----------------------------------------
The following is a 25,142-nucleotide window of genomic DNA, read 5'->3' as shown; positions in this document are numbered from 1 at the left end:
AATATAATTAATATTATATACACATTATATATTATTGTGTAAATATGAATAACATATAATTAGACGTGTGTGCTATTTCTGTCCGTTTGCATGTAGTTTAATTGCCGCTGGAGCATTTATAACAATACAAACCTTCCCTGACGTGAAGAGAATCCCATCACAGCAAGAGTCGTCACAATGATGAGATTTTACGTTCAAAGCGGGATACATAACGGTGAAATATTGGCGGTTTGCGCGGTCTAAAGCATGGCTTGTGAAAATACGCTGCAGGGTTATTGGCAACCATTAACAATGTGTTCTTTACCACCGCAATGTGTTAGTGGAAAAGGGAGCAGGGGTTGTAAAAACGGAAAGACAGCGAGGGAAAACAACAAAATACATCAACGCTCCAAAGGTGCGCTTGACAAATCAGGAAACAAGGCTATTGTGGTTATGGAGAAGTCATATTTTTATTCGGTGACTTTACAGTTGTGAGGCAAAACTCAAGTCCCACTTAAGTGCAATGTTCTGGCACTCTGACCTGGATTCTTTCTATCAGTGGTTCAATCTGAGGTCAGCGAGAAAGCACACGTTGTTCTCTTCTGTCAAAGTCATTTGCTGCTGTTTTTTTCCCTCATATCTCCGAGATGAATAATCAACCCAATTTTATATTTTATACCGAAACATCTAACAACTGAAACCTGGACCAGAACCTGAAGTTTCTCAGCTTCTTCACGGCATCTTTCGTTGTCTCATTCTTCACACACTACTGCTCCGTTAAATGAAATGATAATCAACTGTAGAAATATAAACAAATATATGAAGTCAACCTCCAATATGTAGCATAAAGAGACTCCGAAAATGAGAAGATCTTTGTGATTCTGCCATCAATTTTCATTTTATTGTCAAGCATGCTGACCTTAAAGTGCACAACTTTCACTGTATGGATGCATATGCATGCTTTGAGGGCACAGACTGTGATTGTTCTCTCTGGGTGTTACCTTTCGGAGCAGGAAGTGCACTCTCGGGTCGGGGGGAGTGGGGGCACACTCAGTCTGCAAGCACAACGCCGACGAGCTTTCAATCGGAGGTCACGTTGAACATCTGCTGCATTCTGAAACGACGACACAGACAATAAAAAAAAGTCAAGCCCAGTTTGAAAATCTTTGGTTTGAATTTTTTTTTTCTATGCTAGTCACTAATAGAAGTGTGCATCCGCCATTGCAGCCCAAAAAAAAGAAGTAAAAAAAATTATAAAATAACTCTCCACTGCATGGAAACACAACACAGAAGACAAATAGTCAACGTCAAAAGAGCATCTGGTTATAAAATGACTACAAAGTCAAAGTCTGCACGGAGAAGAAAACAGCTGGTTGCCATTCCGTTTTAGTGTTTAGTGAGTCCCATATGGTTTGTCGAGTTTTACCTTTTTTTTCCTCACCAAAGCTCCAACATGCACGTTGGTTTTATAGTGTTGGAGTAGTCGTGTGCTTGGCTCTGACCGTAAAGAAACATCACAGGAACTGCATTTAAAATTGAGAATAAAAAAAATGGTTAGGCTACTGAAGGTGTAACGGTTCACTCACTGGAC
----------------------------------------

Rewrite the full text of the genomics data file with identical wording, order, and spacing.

The following is a 25,142-nucleotide window of genomic DNA, read 5'->3' as shown; positions in this document are numbered from 1 at the left end:
AATATAATTAATATTATATACACATTATATATTATTGTGTAAATATGAATAACATATAATTAGACGTGTGTGCTATTTCTGTCCGTTTGCATGTAGTTTAATTGCCGCTGGAGCATTTATAACAATACAAACCTTCCCTGACGTGAAGAGAATCCCATCACAGCAAGAGTCGTCACAATGATGAGATTTTACGTTCAAAGCGGGATACATAACGGTGAAATATTGGCGGTTTGCGCGGTCTAAAGCATGGCTTGTGAAAATACGCTGCAGGGTTATTGGCAACCATTAACAATGTGTTCTTTACCACCGCAATGTGTTAGTGGAAAAGGGAGCAGGGGTTGTAAAAACGGAAAGACAGCGAGGGAAAACAACAAAATACATCAACGCTCCAAAGGTGCGCTTGACAAATCAGGAAACAAGGCTATTGTGGTTATGGAGAAGTCATATTTTTATTCGGTGACTTTACAGTTGTGAGGCAAAACTCAAGTCCCACTTAAGTGCAATGTTCTGGCACTCTGACCTGGATTCTTTCTATCAGTGGTTCAATCTGAGGTCAGCGAGAAAGCACACGTTGTTCTCTTCTGTCAAAGTCATTTGCTGCTGTTTTTTTCCCTCATATCTCCGAGATGAATAATCAACCCAATTTTATATTTTATACCGAAACATCTAACAACTGAAACCTGGACCAGAACCTGAAGTTTCTCAGCTTCTTCACGGCATCTTTCGTTGTCTCATTCTTCACACACTACTGCTCCGTTAAATGAAATGATAATCAACTGTAGAAATATAAACAAATATATGAAGTCAACCTCCAATATGTAGCATAAAGAGACTCCGAAAATGAGAAGATCTTTGTGATTCTGCCATCAATTTTCATTTTATTGTCAAGCATGCTGACCTTAAAGTGCACAACTTTCACTGTATGGATGCATATGCATGCTTTGAGGGCACAGACTGTGATTGTTCTCTCTGGGTGTTACCTTTCGGAGCAGGAAGTGCACTCTCGGGTCGGGGGGAGTGGGGGCACACTCAGTCTGCAAGCACAACGCCGACGAGCTTTCAATCGGAGGTCACGTTGAACATCTGCTGCATTCTGAAACGACGACACAGACAATAAAAAAAAGTCAAGCCCAGTTTGAAAATCTTTGGTTTGAATTTTTTTTTTCTATGCTAGTCACTAATAGAAGTGTGCATCCGCCATTGCAGCCCAAAAAAAAGAAGTAAAAAAAATTATAAAATAACTCTCCACTGCATGGAAACACAACACAGAAGACAAATAGTCAACGTCAAAAGAGCATCTGGTTATAAAATGACTACAAAGTCAAAGTCTGCACGGAGAAGAAAACAGCTGGTTGCCATTCCGTTTTAGTGTTTAGTGAGTCCCATATGGTTTGTCGAGTTTTACCTTTTTTTTCCTCACCAAAGCTCCAACATGCACGTTGGTTTTATAGTGTTGGAGTAGTCGTGTGCTTGGCTCTGACCGTAAAGAAACATCACAGGAACTGCATTTAAAATTGAGAATAAAAAAAATGGTTAGGCTACTGAAGGTGTAACGGTTCACTCACTGGAC